Lessons from Lin
I confess. Linsanity has hit my house like so many others this week. Can you blame us? This has been the most excitement coming out of Madison Square Garden in years. Husband and I haven't been this glued to a Knick game like this since the days of Patrick Ewing. It has been said a million times that the reason this rising star has captured so much attention is because the world loves a good underdog story. I must admit, I am a bleeding heart for a compelling story about coming from the rear to find yourself shining center stage. Out of all the commentary and interviews that have been shared in the media over the past week, one thing Jeremy Lin said in an interview with Rachel Nichols struck me the most. In response to learning he would have one more shot to prove himself on the court, he said this to himself:
I'm gonna go back and play this game just as aggressive if not more aggressive. Last year I was trying not to make mistakes, I was trying to fit in. This year I've given everything to this year and I'm gonna make sure I do it my way. If it doesn't get me to where I'm trying to go, then I can live with that. But one thing I know, if I'm gonaa go down I'm gonna go down fighting.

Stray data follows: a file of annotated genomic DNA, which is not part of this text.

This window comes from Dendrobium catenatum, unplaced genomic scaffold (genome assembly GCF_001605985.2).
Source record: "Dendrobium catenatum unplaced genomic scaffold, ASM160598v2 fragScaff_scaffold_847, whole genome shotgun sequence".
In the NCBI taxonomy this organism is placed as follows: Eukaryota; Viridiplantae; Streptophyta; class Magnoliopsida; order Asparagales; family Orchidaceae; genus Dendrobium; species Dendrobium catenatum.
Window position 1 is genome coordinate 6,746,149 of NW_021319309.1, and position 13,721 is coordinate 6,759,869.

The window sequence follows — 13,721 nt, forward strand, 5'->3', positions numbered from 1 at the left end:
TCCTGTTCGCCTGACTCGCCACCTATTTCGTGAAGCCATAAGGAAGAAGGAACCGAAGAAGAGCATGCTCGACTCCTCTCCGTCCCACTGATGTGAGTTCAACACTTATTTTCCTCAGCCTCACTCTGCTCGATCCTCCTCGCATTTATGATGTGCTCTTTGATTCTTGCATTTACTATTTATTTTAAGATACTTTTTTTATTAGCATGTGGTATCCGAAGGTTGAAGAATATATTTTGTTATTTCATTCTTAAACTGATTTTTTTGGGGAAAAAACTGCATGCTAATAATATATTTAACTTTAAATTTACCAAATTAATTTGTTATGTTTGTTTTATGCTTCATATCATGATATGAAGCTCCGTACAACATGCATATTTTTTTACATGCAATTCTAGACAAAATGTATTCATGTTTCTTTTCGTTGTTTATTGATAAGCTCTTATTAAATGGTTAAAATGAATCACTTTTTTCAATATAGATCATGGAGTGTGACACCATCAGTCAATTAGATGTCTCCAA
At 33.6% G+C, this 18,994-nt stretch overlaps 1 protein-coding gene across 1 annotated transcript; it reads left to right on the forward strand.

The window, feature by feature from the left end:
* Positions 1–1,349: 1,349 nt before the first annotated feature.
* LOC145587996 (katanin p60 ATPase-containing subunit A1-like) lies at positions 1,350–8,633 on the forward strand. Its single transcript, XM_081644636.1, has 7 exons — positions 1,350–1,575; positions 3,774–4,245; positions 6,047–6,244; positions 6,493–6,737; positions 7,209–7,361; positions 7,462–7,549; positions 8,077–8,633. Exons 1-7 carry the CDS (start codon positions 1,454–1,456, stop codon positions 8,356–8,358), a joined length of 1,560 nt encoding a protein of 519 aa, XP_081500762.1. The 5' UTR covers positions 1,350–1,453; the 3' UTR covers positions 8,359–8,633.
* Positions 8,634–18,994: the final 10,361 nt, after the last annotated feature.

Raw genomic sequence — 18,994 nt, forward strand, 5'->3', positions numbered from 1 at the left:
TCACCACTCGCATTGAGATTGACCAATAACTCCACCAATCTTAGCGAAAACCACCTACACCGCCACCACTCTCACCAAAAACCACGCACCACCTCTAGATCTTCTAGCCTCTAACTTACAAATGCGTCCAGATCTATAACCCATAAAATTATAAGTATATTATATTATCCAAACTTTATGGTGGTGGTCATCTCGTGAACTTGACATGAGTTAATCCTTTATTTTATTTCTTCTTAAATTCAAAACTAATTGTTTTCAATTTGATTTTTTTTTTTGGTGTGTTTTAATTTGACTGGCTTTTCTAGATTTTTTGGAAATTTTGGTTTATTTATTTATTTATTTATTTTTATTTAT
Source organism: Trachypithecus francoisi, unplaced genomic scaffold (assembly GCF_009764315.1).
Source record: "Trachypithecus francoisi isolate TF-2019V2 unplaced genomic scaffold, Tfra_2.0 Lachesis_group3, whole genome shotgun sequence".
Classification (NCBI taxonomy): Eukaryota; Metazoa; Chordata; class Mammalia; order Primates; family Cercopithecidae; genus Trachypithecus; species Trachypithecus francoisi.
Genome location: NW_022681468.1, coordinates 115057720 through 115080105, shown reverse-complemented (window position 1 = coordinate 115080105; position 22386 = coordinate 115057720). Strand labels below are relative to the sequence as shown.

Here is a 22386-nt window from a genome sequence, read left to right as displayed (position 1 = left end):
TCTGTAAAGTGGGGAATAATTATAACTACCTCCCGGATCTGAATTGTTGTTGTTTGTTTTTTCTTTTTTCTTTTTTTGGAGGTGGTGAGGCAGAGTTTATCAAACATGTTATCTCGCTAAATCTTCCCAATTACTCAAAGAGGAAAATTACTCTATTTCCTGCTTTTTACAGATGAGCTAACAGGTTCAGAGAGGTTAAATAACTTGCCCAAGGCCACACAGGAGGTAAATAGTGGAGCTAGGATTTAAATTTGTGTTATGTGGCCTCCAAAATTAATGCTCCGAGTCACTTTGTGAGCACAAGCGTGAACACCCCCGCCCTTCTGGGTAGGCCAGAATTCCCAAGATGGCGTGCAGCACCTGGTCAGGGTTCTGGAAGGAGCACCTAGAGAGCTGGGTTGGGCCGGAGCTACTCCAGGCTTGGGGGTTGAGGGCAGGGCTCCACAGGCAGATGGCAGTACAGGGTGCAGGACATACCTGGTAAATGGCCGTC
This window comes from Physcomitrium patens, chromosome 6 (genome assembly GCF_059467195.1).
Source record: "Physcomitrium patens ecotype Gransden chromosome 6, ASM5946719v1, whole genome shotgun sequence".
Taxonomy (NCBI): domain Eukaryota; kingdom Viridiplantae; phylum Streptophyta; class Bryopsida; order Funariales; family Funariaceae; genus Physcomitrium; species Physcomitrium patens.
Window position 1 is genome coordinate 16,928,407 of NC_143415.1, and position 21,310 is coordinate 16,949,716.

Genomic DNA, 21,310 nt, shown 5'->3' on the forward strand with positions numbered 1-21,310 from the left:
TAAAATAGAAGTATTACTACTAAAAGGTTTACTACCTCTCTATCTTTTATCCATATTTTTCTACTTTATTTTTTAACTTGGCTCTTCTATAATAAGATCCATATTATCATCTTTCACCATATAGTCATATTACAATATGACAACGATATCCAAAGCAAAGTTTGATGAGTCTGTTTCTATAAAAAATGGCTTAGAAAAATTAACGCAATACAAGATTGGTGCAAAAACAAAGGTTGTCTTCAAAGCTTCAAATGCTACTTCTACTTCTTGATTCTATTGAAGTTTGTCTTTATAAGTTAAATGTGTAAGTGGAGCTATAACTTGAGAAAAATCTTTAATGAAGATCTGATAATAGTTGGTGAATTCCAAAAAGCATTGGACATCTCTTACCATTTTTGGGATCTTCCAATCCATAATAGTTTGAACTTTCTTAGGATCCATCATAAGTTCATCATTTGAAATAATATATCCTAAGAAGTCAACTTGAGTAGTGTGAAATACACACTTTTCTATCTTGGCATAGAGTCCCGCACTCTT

The light bulb revelation for me in what he said is the realization that focusing on fitting in and being consumed with not making any mistakes will generally yield you mediocre results. I don't think anyone ever really became great by simply trying not to mess up, and blending in doesn't necessarily mean that you will gain acceptance or approval. Jeremy Lin proves that the best you can do in any situation is to give it (whatever your 'it' is) all that you've got and let the outcome be what it's going to be. Reckless abandon seems so... well... reckless. As it turns out that's precisely what true greatness demands.